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The Day When The Speed Of Light Was Discovered

Back in the day, scientists believed that light was infinitely fast; it traveled instantaneously. But 344 years ago, on November 21, 1676, a Danish astronomer named Ole Rømer disproved that. When he studied Io, one of Jupiter’s moons, he discovered that light did not travel instantaneously, and light had a finite speed.

He was trying to figure out how long it takes Io to orbit Jupiter in hopes of using it as a cosmic clock. He watched Io disappear behind Jupiter and reappear on the other side. He did this over and over every 42 hours for years. 
To his surprise, the timing of the eclipses was not consistent. When Earth was closest to Jupiter, the eclipses happened 11 minutes early. Likewise, when the two planets were farthest away, the eclipses were 11 minutes behind schedule. 
Rømer figured out the pattern and made an accurate prediction for Io's eclipse on Nov. 9, 1676. Then on Nov. 21, he took his findings to the Royal Academy of Sciences and explained that a finite speed of light must be responsible.

What an intelligent man.

(Image Credit: NASA/ Wikimedia Commons)

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The freaky thing about GPS is that those accurate timers in those satellites are not on our 24-hour cycle. Earth's gravity affects the satellites less than it does down here on Earth (duh), and that speeds up the passage of time. The timers have to run a little bit slow to make up for the difference caused by low gravity.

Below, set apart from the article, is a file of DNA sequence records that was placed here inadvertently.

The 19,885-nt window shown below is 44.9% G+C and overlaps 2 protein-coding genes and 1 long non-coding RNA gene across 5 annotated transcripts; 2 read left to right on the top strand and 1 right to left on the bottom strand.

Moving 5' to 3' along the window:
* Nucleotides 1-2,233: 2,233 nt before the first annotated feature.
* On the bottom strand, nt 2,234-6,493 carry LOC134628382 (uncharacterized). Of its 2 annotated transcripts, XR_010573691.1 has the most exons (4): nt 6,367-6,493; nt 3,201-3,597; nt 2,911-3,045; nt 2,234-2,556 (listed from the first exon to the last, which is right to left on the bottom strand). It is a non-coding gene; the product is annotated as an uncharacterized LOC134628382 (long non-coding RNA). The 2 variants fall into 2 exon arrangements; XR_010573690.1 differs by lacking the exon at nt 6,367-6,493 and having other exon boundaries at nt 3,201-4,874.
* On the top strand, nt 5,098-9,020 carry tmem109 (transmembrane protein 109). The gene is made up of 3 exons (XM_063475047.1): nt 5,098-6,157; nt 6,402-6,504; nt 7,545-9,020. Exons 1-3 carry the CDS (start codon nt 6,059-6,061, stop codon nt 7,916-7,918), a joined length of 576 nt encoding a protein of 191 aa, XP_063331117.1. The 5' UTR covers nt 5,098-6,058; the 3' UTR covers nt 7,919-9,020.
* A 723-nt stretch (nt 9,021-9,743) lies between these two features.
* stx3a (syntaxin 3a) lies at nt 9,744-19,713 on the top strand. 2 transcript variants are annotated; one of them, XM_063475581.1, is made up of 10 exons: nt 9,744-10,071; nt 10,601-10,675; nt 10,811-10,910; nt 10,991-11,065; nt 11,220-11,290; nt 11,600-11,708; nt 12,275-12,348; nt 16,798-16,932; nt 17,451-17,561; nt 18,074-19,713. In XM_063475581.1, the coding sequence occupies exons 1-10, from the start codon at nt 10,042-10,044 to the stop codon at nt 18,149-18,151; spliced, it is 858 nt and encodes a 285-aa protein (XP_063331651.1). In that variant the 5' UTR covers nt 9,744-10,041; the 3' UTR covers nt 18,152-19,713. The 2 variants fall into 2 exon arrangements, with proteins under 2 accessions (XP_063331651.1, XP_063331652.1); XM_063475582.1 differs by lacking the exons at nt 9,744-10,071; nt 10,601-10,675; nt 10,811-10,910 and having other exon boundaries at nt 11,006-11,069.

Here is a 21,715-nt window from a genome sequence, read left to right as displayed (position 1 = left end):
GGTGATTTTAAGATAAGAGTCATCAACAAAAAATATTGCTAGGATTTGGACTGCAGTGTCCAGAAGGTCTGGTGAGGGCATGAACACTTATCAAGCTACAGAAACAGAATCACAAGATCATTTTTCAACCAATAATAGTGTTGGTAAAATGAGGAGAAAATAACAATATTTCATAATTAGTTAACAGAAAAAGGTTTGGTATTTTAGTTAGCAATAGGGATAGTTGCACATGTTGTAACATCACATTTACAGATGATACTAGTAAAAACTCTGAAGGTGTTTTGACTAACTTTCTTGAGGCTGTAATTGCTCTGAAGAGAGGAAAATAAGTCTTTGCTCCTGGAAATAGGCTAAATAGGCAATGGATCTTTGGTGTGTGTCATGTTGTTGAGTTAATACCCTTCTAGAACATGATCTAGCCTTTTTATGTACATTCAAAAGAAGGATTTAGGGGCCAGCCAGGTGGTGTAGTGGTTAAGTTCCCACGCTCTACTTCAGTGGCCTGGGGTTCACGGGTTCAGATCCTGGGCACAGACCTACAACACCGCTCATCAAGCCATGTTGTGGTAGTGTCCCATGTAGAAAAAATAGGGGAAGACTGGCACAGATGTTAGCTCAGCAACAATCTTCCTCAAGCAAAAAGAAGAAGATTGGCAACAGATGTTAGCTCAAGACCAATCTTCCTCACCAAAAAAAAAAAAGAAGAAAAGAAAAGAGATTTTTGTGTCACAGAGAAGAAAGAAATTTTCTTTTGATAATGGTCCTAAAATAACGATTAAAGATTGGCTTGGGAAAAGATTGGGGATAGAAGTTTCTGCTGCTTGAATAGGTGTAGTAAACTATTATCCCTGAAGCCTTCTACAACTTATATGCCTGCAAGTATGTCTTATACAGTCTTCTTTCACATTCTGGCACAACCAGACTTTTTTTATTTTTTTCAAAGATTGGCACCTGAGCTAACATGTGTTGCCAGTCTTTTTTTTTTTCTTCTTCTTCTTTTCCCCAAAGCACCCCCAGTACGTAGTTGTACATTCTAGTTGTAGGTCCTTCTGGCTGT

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The speed of light is grade school educational material now, but at one point or another we blamed illness on foul odors and "knew" Earth was the center of the universe.
Thankfully, we're fortunate enough to live in times where we can see atoms, viruses, and bacteria.We even use invisible light at a whim to control our TVs. Radio signals from satellites provide such precise measurement that we use it for navigating the planet(GPS).
Our ability to measure things is better than ever and we're still finding surprising things from time to time. I wonder what we'll discover in the next 50 years.
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